A terrible beauty is born.”
– W B Yeats, “Easter 1916”
“Hope is important because it can make the present moment less difficult to bear. If we believe that tomorrow will be better, we can bear a hardship today.”
― Thich Nhat Hanh, Peace Is Every Step: The Path of Mindfulness in Everyday Life
This is a blog I would prefer not to write; certainly prefer not to have to write; but as a New Zealander, I cannot not talk and write about the ghastly killing of 50 people at prayer in two mosques, in Christchurch on the afternoon of 15th March. Unless you’ve been in a news blackspot for the past 10 days, you cannot have missed the coverage, not only of the shooting, but also of the dignified, compassionate, inclusive response from our political leaders and from leaders of the Muslim community of New Zealand. Those who followed the press briefings of the Prime Minister, Jacinda Ardern, or of the Police Commissioner Mike Bush; or the statements from leaders of the Islamic communities in Christchurch and other cities; who watched the public outpouring of support, protection, grief and love, will be well aware of just how the nation’s – and the faith’s – leaders responded to such a dark moment in our history. Such has been the extent of the domestic and international coverage, that there’s no need for me to cover that ground again here. However, I do want to use the few paragraphs I have to offer some of the vignettes that stood out for me; to draw a few mediation-linked observations; and to reflect on what might be the next steps.
First, an observation on language, tone and leadership: from the outset, in the first couple of hours after the news broke of the shootings, the PM’s press briefings were notable for a couple of key features; one was the use of inclusive language, in a briefing peppered with “we”, “our”, “us”, setting a tone that was to be heard in media appearances by leaders of the Muslim community, and comments by members of the public. Equally there was an empathy and authenticity – borne of that inclusiveness – that again echoed through public and political responses. While there was clearly disbelief that such an atrocity – immediately labelled, for good reason, as a form of white supremacist terrorism – could happen in a largely safe and peaceful country, there was less anger and vitriol than there was compassion and support.
So, in responding to conflict and threat, it’s clear that leadership and tone matter.
Secondly, some of the vignettes that touched me as I took in the wall-to-wall coverage of the public responses to the killings, the vigils, and the briefings:
– one of the most moving (for me, at least) was the haka performed by students of Auckland’s Al-Madinah school, one of two Islamic schools in the country. Here was a group of Muslim kids, performing a traditional Maori challenge, as a way of showing thanks for the support from the community;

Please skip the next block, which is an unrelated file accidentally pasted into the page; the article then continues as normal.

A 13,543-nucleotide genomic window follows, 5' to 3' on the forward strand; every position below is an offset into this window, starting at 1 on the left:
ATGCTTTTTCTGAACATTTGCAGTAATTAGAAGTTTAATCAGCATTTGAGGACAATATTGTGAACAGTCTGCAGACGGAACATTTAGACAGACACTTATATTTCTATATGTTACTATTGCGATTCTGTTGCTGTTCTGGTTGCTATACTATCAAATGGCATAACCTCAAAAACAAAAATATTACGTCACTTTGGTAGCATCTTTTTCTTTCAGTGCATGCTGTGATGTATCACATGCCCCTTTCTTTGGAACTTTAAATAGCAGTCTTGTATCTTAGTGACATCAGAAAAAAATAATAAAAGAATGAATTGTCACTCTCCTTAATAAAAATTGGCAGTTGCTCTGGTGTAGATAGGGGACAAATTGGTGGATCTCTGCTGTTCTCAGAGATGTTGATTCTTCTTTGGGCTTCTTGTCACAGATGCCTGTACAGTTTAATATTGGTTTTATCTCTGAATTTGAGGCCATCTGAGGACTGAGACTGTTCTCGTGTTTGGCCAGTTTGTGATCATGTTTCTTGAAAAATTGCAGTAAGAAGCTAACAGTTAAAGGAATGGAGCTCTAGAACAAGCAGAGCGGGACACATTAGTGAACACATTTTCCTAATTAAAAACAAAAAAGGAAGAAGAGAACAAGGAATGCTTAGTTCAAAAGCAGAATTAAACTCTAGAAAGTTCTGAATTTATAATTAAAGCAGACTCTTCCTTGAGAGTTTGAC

– and on the theme of Maori responses and support, we saw a powerful haka and challenge from members of a local motorbike gang, Mongrel Mob, outside a mosque in Hamilton; as well as a haka by the gang at the Christchurch mosque;
– members of that same gang also stood guard and vigil, to protect the mosque;
– in another haka, performed by students at a school in another city, in the middle of that group, exemplifying the nation’s diversity and inclusiveness, was a young Sikh student wearing a patka, the lighter form of turban typically worn by younger men;
– at the commemorative vigil, one week after the shootings, and following the call to prayer, in Arabic, Imam Gamal Fouda echoed the tone and style of the Prime Minister in his inclusive language which not only underscored the Muslim community’s appreciation for the love, protection and support provided by the community, but also reinforced the sense of belonging rather than separation;
– Imam Fouda was followed by a very brief address from Dr Mustafa Farouk, the President of the Federation of Islamic Associations New Zealand, who concluded his words by speaking in Maori;
– at international airports (Auckland and Christchurch) Customs officials closed the departure gates on Friday 22nd at 1.32pm, at the time of the vigil, and formed a row in front of the exit gates, eyes closed, in silent support of the vigil, in a move that drew praise from domestic and foreign travellers alike;
– and a notable feature of vigils and the gatherings of support around the Christchurch mosques has been the articulate presence and leadership of young people, such as Okirano Tilaia, the head boy of Cashmere High School, which lost two pupils in the massacre.